Brewing is often considered an art. For the researchers at BeerDeCoded, it’s a serious scientific endeavour.
One sip of ice-cold summer beer contains traces of about 500 microorganisms, according to BeerDeCoded, an organisation studying the DNA found in the popular beverage. “We want to create a genomic tree of beers which may link similar-tasting beers,” explains project leader Gianpaolo Rando, based in Renens, Switzerland. By extracting the genetic material, researchers can identify a beer’s ingredients – such as the variety of yeast – as well as microbes from the production environment.
Akin to a fingerprint, this information will help craft brewers benchmark new recipes against existing products and control their quality. “We’ve been approached by a large brewing company concerned with authenticating their beer so as to prevent counterfeiting,” Rando adds. An Italian biologist, Rando is committed to involving the public in the project and to sharing all his data. The core team consists of a couple of volunteers, but about 200 people have participated so far. “With step by step instructions, anyone can work with DNA,” says Rando. The public works with kits by UK start-up Bento Lab. The size of a lunch box, they contain all the equipment necessary to extract and prepare DNA. The sample can then be sent to a company for sequencing. To make DNA analysis more accessible to the food industry and simplify their quality control processes, Rando co-founded the start-up SwissDeCode, which was recently selected by the MassChallenge incubator for its accelerator program.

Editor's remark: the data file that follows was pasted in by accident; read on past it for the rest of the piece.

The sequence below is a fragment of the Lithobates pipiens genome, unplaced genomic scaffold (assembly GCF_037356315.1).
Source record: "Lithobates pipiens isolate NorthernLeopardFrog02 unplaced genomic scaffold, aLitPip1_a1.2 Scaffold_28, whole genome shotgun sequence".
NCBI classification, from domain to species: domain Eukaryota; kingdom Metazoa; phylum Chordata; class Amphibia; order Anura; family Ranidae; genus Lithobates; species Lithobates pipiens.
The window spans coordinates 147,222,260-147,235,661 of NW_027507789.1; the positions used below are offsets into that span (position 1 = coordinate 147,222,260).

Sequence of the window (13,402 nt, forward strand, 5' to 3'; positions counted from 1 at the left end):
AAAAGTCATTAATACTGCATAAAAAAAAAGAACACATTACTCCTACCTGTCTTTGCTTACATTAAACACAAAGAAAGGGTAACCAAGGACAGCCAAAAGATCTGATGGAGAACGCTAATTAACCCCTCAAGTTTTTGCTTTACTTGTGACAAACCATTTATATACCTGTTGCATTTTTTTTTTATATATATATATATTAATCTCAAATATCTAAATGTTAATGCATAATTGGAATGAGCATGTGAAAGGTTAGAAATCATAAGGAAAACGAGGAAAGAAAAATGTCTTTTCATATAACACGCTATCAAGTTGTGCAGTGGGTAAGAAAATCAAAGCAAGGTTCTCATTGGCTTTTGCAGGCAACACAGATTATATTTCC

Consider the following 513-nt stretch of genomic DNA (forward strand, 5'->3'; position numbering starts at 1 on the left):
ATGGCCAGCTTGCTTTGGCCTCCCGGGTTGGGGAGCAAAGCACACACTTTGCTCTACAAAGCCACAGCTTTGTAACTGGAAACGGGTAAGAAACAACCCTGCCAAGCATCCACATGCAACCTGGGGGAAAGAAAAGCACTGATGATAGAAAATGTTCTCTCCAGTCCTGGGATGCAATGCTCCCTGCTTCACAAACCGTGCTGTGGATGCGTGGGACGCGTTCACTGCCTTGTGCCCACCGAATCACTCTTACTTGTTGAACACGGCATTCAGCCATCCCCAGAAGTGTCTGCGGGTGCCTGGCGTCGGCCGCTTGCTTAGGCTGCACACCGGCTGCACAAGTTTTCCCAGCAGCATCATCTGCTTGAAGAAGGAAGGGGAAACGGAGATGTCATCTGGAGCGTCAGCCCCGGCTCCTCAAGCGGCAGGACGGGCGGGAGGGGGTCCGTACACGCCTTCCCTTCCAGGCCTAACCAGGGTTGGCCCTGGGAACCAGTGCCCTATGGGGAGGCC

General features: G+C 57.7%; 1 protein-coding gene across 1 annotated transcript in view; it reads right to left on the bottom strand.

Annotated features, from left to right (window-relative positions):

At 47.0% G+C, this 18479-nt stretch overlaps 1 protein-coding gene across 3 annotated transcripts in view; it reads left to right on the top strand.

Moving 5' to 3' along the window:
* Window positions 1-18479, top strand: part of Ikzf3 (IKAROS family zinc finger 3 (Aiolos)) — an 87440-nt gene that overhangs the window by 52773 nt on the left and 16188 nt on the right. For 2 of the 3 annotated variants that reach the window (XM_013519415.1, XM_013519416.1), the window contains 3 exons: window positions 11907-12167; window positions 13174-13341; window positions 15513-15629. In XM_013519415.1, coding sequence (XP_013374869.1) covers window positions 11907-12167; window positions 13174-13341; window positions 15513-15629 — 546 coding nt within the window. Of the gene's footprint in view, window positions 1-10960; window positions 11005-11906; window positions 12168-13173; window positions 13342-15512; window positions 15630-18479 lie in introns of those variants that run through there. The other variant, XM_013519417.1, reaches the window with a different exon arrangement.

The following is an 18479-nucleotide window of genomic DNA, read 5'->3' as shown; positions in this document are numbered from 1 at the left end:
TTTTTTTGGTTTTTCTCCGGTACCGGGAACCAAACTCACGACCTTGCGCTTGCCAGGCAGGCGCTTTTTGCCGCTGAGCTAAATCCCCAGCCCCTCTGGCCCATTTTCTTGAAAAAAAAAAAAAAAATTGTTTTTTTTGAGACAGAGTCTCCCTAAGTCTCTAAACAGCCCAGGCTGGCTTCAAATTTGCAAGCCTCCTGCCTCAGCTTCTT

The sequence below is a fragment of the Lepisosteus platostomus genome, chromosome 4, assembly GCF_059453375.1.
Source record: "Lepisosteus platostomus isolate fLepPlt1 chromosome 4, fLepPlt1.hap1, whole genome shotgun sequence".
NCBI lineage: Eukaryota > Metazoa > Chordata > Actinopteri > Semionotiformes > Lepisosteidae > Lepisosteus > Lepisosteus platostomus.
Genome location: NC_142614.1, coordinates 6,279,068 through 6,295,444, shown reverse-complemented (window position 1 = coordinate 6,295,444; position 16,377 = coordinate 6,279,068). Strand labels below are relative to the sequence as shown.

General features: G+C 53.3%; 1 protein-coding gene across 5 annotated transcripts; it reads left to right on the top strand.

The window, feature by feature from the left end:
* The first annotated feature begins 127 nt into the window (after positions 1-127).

In early 2015, BeerDeCoded raised over €10,000 through a crowdfunding campaign, which allowed the analysis of 96 beers from over 20 countries. The team hopes to find a relationship between the beers’ DNA and their taste. This analysis, however, does not account for the brewing process, which, says Rando, “is another strong determinant of taste.”
Rando points to a 40-cm cube of Lego bricks, colourful cables and plastic syringes – the homemade version of an instrument which he’d like to use to quantify bitter molecules in beer. Hackuarium, the community lab where the BeerDeCoded team works, is filled with such tinkered equipment and second- hand appliances. “This is a playground for experimentation where anyone is welcome to experience science first-hand.” With beer tasting sessions as additional reward, no wonder people are eager to participate.
Connected reading: An interview with Thomas Becker of the Chair of Brewing and Beverage Technology at the Technical University of Munich
By Carine Neier